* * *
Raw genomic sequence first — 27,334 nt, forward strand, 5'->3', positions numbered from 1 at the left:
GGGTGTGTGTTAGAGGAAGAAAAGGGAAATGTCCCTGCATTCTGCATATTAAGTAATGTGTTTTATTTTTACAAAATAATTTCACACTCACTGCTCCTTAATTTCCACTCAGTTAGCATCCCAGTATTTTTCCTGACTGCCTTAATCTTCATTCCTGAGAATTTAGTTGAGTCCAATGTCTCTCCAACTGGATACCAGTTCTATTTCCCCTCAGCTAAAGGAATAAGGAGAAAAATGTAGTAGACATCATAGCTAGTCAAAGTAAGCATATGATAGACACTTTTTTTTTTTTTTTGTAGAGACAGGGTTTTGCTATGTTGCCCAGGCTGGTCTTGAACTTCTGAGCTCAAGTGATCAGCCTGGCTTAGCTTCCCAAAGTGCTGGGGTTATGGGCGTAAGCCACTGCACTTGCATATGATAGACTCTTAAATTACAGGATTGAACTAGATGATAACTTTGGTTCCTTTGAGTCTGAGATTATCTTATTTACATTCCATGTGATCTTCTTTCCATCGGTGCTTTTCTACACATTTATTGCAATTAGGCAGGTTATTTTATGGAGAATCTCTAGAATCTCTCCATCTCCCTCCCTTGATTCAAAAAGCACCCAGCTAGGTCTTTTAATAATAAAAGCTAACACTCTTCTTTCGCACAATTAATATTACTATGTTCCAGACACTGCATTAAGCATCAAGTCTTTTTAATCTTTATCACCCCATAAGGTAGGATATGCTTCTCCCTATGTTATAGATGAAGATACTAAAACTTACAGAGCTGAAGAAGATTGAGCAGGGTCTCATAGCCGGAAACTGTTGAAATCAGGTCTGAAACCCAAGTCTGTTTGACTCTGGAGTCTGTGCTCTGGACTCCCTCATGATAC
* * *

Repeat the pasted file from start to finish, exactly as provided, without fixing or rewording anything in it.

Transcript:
Raw genomic sequence first — 27,334 nt, forward strand, 5'->3', positions numbered from 1 at the left:
GGGTGTGTGTTAGAGGAAGAAAAGGGAAATGTCCCTGCATTCTGCATATTAAGTAATGTGTTTTATTTTTACAAAATAATTTCACACTCACTGCTCCTTAATTTCCACTCAGTTAGCATCCCAGTATTTTTCCTGACTGCCTTAATCTTCATTCCTGAGAATTTAGTTGAGTCCAATGTCTCTCCAACTGGATACCAGTTCTATTTCCCCTCAGCTAAAGGAATAAGGAGAAAAATGTAGTAGACATCATAGCTAGTCAAAGTAAGCATATGATAGACACTTTTTTTTTTTTTTTGTAGAGACAGGGTTTTGCTATGTTGCCCAGGCTGGTCTTGAACTTCTGAGCTCAAGTGATCAGCCTGGCTTAGCTTCCCAAAGTGCTGGGGTTATGGGCGTAAGCCACTGCACTTGCATATGATAGACTCTTAAATTACAGGATTGAACTAGATGATAACTTTGGTTCCTTTGAGTCTGAGATTATCTTATTTACATTCCATGTGATCTTCTTTCCATCGGTGCTTTTCTACACATTTATTGCAATTAGGCAGGTTATTTTATGGAGAATCTCTAGAATCTCTCCATCTCCCTCCCTTGATTCAAAAAGCACCCAGCTAGGTCTTTTAATAATAAAAGCTAACACTCTTCTTTCGCACAATTAATATTACTATGTTCCAGACACTGCATTAAGCATCAAGTCTTTTTAATCTTTATCACCCCATAAGGTAGGATATGCTTCTCCCTATGTTATAGATGAAGATACTAAAACTTACAGAGCTGAAGAAGATTGAGCAGGGTCTCATAGCCGGAAACTGTTGAAATCAGGTCTGAAACCCAAGTCTGTTTGACTCTGGAGTCTGTGCTCTGGACTCCCTCATGATAC